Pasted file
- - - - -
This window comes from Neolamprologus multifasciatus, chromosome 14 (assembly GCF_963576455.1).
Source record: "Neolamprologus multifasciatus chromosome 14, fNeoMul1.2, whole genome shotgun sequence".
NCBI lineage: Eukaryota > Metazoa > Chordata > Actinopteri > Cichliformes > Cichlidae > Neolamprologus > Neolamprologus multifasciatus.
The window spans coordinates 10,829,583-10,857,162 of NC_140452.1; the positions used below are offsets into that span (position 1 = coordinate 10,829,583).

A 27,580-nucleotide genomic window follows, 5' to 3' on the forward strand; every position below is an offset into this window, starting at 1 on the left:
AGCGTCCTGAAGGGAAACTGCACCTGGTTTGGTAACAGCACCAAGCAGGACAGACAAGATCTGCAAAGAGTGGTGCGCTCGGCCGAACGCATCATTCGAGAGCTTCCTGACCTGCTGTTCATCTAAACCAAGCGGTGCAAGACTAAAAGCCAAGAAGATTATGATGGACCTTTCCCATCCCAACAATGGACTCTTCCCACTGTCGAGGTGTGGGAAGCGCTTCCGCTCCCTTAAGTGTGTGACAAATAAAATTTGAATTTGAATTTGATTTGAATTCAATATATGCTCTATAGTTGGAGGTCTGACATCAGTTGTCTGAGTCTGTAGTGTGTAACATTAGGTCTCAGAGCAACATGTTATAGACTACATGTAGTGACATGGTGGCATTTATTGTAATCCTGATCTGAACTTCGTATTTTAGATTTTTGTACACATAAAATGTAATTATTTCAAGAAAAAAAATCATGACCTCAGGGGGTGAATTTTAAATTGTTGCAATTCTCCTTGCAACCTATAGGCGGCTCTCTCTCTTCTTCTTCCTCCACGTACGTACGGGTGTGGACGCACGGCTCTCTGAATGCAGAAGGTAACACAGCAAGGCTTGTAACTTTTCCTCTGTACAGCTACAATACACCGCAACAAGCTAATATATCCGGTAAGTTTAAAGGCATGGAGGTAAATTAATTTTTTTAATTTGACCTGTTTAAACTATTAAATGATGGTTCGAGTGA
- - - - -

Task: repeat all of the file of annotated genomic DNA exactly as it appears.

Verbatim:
This window comes from Neolamprologus multifasciatus, chromosome 14 (assembly GCF_963576455.1).
Source record: "Neolamprologus multifasciatus chromosome 14, fNeoMul1.2, whole genome shotgun sequence".
NCBI lineage: Eukaryota > Metazoa > Chordata > Actinopteri > Cichliformes > Cichlidae > Neolamprologus > Neolamprologus multifasciatus.
The window spans coordinates 10,829,583-10,857,162 of NC_140452.1; the positions used below are offsets into that span (position 1 = coordinate 10,829,583).

A 27,580-nucleotide genomic window follows, 5' to 3' on the forward strand; every position below is an offset into this window, starting at 1 on the left:
AGCGTCCTGAAGGGAAACTGCACCTGGTTTGGTAACAGCACCAAGCAGGACAGACAAGATCTGCAAAGAGTGGTGCGCTCGGCCGAACGCATCATTCGAGAGCTTCCTGACCTGCTGTTCATCTAAACCAAGCGGTGCAAGACTAAAAGCCAAGAAGATTATGATGGACCTTTCCCATCCCAACAATGGACTCTTCCCACTGTCGAGGTGTGGGAAGCGCTTCCGCTCCCTTAAGTGTGTGACAAATAAAATTTGAATTTGAATTTGATTTGAATTCAATATATGCTCTATAGTTGGAGGTCTGACATCAGTTGTCTGAGTCTGTAGTGTGTAACATTAGGTCTCAGAGCAACATGTTATAGACTACATGTAGTGACATGGTGGCATTTATTGTAATCCTGATCTGAACTTCGTATTTTAGATTTTTGTACACATAAAATGTAATTATTTCAAGAAAAAAAATCATGACCTCAGGGGGTGAATTTTAAATTGTTGCAATTCTCCTTGCAACCTATAGGCGGCTCTCTCTCTTCTTCTTCCTCCACGTACGTACGGGTGTGGACGCACGGCTCTCTGAATGCAGAAGGTAACACAGCAAGGCTTGTAACTTTTCCTCTGTACAGCTACAATACACCGCAACAAGCTAATATATCCGGTAAGTTTAAAGGCATGGAGGTAAATTAATTTTTTTAATTTGACCTGTTTAAACTATTAAATGATGGTTCGAGTGA